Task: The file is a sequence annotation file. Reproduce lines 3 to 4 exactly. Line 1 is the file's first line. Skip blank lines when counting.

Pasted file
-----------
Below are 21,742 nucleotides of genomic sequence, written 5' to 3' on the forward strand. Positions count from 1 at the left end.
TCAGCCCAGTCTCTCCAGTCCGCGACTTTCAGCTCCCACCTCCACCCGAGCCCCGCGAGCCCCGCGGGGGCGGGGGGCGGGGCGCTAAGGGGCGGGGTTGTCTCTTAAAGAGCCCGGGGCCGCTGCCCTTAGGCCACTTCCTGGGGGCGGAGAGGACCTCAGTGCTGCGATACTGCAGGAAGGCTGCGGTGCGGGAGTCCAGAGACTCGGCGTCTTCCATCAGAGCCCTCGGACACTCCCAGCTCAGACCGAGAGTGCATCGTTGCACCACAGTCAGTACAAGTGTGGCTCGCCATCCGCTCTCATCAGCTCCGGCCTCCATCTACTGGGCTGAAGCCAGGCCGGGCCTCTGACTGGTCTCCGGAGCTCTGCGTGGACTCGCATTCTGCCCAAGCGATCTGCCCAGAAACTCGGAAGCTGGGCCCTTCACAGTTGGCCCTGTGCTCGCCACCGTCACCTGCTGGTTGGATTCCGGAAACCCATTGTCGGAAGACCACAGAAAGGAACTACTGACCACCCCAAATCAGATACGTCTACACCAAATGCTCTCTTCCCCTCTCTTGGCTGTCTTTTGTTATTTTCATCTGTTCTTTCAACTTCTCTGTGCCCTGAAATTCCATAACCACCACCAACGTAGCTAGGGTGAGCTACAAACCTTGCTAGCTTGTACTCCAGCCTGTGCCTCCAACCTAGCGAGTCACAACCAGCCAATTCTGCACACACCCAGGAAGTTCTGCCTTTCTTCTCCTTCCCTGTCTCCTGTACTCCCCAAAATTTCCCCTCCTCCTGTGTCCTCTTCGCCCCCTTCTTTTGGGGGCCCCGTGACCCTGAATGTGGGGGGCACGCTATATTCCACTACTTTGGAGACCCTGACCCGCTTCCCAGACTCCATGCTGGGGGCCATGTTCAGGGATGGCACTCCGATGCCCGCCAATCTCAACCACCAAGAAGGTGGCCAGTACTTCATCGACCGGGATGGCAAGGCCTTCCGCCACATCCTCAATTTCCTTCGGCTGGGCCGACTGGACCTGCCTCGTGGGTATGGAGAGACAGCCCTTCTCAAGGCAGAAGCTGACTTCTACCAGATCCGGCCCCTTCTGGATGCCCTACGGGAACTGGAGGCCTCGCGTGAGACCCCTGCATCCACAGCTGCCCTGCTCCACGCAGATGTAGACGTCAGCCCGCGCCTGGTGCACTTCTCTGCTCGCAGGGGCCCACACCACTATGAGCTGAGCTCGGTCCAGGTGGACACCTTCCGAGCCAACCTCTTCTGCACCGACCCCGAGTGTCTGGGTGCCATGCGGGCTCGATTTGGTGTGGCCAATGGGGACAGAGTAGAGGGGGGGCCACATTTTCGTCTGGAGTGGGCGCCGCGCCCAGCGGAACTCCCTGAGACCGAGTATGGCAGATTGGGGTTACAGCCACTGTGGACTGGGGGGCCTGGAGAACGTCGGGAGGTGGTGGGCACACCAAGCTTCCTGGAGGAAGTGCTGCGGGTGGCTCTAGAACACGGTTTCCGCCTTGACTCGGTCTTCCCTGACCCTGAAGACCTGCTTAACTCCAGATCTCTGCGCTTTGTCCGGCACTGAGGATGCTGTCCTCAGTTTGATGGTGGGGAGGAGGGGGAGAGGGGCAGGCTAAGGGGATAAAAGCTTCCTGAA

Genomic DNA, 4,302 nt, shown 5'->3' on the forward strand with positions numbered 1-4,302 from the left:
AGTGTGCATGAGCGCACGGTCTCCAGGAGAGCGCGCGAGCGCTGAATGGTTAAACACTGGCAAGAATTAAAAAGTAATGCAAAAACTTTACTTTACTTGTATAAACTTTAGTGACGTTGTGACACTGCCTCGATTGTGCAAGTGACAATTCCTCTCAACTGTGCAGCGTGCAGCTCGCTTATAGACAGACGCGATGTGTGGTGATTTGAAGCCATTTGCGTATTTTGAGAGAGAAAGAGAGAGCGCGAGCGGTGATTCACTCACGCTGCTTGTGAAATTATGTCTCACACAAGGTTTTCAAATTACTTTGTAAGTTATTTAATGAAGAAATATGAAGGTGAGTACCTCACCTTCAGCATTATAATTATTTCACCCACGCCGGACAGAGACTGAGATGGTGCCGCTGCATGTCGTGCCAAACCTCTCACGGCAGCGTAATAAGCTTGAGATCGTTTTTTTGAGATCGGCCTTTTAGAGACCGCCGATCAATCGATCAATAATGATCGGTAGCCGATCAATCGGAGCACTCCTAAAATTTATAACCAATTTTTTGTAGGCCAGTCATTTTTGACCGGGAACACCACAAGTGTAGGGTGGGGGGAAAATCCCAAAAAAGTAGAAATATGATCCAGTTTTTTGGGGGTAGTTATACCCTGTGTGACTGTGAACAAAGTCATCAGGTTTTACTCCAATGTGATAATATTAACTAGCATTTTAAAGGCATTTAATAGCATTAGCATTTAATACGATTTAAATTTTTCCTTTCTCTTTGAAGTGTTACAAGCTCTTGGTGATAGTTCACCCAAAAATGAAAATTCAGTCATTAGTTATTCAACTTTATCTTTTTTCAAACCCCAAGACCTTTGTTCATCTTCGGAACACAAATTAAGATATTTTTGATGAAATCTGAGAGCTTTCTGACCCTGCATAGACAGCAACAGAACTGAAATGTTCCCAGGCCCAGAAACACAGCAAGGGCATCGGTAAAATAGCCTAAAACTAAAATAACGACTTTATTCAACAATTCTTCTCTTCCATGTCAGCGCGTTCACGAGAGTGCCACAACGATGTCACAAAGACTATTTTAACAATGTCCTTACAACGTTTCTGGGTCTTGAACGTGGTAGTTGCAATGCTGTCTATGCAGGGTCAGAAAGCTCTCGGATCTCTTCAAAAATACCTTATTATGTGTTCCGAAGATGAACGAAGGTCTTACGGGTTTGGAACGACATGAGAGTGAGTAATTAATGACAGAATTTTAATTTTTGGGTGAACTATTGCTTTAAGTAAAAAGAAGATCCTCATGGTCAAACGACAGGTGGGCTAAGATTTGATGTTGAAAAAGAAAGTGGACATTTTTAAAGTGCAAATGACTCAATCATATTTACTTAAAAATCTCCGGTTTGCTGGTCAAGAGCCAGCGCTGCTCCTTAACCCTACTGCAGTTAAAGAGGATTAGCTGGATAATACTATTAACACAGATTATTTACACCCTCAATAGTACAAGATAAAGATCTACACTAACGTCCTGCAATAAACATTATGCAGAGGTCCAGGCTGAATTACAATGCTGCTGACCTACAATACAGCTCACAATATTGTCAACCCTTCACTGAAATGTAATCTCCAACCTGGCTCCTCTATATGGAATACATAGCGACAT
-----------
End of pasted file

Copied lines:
Genomic DNA, 4,302 nt, shown 5'->3' on the forward strand with positions numbered 1-4,302 from the left:
AGTGTGCATGAGCGCACGGTCTCCAGGAGAGCGCGCGAGCGCTGAATGGTTAAACACTGGCAAGAATTAAAAAGTAATGCAAAAACTTTACTTTACTTGTATAAACTTTAGTGACGTTGTGACACTGCCTCGATTGTGCAAGTGACAATTCCTCTCAACTGTGCAGCGTGCAGCTCGCTTATAGACAGACGCGATGTGTGGTGATTTGAAGCCATTTGCGTATTTTGAGAGAGAAAGAGAGAGCGCGAGCGGTGATTCACTCACGCTGCTTGTGAAATTATGTCTCACACAAGGTTTTCAAATTACTTTGTAAGTTATTTAATGAAGAAATATGAAGGTGAGTACCTCACCTTCAGCATTATAATTATTTCACCCACGCCGGACAGAGACTGAGATGGTGCCGCTGCATGTCGTGCCAAACCTCTCACGGCAGCGTAATAAGCTTGAGATCGTTTTTTTGAGATCGGCCTTTTAGAGACCGCCGATCAATCGATCAATAATGATCGGTAGCCGATCAATCGGAGCACTCCTAAAATTTATAACCAATTTTTTGTAGGCCAGTCATTTTTGACCGGGAACACCACAAGTGTAGGGTGGGGGGAAAATCCCAAAAAAGTAGAAATATGATCCAGTTTTTTGGGGGTAGTTATACCCTGTGTGACTGTGAACAAAGTCATCAGGTTTTACTCCAATGTGATAATATTAACTAGCATTTTAAAGGCATTTAATAGCATTAGCATTTAATACGATTTAAATTTTTCCTTTCTCTTTGAAGTGTTACAAGCTCTTGGTGATAGTTCACCCAAAAATGAAAATTCAGTCATTAGTTATTCAACTTTATCTTTTTTCAAACCCCAAGACCTTTGTTCATCTTCGGAACACAAATTAAGATATTTTTGATGAAATCTGAGAGCTTTCTGACCCTGCATAGACAGCAACAGAACTGAAATGTTCCCAGGCCCAGAAACACAGCAAGGGCATCGGTAAAATAGCCTAAAACTAAAATAACGACTTTATTCAACAATTCTTCTCTTCCATGTCAGCGCGTTCACGAGAGTGCCACAACGATGTCACAAAGACTATTTTAACAATGTCCTTACAACGTTTCTGGGTCTTGAACGTGGTAGTTGCAATGCTGTCTATGCAGGGTCAGAAAGCTCTCGGATCTCTTCAAAAATACCTTATTATGTGTTCCGAAGATGAACGAAGGTCTTACGGGTTTGGAACGACATGAGAGTGAGTAATTAATGACAGAATTTTAATTTTTGGGTGAACTATTGCTTTAAGTAAAAAGAAGATCCTCATGGTCAAACGACAGGTGGGCTAAGATTTGATGTTGAAAAAGAAAGTGGACATTTTTAAAGTGCAAATGACTCAATCATATTTACTTAAAAATCTCCGGTTTGCTGGTCAAGAGCCAGCGCTGCTCCTTAACCCTACTGCAGTTAAAGAGGATTAGCTGGATAATACTATTAACACAGATTATTTACACCCTCAATAGTACAAGATAAAGATCTACACTAACGTCCTGCAATAAACATTATGCAGAGGTCCAGGCTGAATTACAATGCTGCTGACCTACAATACAGCTCACAATATTGTCAACCCTTCACTGAAATGTAATCTCCAACCTGGCTCCTCTATATGGAATACATAGCGACAT